Great Lakes suffering from pollution, report says

Mar 24, 2015 | News

A new report is sounding the alarm on the state of Canada's Great Lakes. (Photo: Wikimedia Commons)

A new report is sounding the alarm on the state of Canada’s Great Lakes. (Photo: Wikimedia Commons)

By Comfort Obeng

A new report on Tuesday sounded the alarm about pollution in the Great Lakes and about government neglect of Canada’s freshwater sources.

Successive federal governments “have bought into the myth of water abundance and have allowed serious deterioration
of our lakes, rivers and groundwater,” said the report from the Council of Canadians.

Emma Lui, who works with the council, told Humber News the report “talks about the decrease in renewable water in southern Canada.”

The report is called Blue Betrayal: The Harper Government’s assault on Freshwater.

Voting is key and most importantly because people really do have the power to elect a government that is going to commit to water protection, Lui said on Tuesday.

She also said it’s important for people to push their members of parliament, and any candidate in their riding, to let them know that water protection is important.

“There has been a decline of about 8.5 per cent over the last three decades and it’s something that we should learn from Brazil,” she said.

“They were one of the most water rich countries around the world and now their most populated city is going through historical levels of drought,” said Lui.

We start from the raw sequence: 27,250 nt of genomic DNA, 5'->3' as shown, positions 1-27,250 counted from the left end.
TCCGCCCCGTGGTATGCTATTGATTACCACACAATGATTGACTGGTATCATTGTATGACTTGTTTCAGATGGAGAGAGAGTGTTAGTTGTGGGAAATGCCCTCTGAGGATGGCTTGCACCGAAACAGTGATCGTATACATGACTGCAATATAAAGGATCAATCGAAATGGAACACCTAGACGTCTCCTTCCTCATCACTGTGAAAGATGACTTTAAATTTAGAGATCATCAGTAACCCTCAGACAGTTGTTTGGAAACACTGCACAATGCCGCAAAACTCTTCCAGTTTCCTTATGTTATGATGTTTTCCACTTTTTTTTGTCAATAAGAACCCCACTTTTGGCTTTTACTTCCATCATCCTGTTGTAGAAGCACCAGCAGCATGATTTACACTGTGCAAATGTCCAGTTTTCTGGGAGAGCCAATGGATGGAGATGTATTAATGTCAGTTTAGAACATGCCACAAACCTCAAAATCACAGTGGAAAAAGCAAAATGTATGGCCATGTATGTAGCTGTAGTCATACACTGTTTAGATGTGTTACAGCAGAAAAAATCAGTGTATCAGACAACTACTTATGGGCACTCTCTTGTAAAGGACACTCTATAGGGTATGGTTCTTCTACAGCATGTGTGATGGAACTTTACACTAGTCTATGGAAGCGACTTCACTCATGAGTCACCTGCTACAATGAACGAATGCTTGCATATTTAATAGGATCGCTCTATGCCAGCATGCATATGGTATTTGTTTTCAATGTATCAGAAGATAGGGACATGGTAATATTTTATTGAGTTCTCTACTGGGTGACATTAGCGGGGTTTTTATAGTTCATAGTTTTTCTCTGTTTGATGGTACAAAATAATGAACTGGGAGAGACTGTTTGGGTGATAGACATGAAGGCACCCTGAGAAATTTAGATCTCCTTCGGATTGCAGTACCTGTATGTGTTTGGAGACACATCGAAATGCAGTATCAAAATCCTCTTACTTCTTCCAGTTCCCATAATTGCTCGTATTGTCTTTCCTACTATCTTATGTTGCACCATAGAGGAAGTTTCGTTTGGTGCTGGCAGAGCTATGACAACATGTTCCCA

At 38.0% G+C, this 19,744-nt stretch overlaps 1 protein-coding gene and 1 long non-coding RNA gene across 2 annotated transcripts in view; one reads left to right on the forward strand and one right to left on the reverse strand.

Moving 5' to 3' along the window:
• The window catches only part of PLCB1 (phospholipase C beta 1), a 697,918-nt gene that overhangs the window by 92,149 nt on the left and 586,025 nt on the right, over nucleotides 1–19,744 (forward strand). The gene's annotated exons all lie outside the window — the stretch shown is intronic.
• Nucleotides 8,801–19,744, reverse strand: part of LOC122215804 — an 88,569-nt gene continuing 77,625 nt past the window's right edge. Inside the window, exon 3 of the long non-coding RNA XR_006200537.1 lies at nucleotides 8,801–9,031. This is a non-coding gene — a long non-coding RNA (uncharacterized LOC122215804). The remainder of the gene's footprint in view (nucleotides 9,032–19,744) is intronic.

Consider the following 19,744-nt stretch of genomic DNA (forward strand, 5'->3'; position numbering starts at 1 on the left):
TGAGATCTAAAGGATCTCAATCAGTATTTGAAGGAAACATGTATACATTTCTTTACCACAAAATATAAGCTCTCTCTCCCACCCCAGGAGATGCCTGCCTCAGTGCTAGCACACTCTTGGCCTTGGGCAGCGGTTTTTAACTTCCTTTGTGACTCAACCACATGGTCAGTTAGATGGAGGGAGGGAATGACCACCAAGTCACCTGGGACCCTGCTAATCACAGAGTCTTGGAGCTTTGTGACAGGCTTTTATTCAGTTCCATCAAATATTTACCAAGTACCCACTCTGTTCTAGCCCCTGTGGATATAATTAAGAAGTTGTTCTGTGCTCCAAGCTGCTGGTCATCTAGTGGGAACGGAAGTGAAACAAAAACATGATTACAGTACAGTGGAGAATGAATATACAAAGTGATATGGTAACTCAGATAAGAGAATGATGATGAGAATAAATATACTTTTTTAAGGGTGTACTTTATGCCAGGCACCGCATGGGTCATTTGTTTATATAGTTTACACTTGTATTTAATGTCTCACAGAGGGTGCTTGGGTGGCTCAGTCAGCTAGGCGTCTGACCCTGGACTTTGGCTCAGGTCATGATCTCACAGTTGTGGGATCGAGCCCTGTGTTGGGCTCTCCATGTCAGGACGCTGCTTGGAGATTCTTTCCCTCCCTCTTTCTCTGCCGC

“If it can happen there it can absolutely happen here,” she said.

Humber News spoke to Mark Mattson, president and founder of Lake Ontario Waterkeeper, who agreed there is a problem with pollution in the Great Lakes.

“It happened with Toledo this year,” he said, which was the first time “we’ve ever seen a major city not be able to drink water from the Great Lakes,” he said.

“That was a real wake up call,” he said.

Mattson, whose group is based in Toronto, said the Great Lakes supply up to 20 per cent of our fresh water in North America and they also account for 90 per cent of all U.S. surface fresh water.

“Chemicals are increasing, micro bead plastics are increasing, pharmaceuticals are increasing,” he said.

The problems in Toledo last summer showed that phosphorus and blue algae, which can shut down water supply, is again a problem in the Great Lakes, said Mattson.

“It all starts with understanding,” he said.

The council recently launched a pledge to protect Canada’s lakes and rivers.

They’re asking the public to take a photo at their local river that is no longer protected under the navigation protection act and call on their member of parliament to commit to re listing that local lake or river.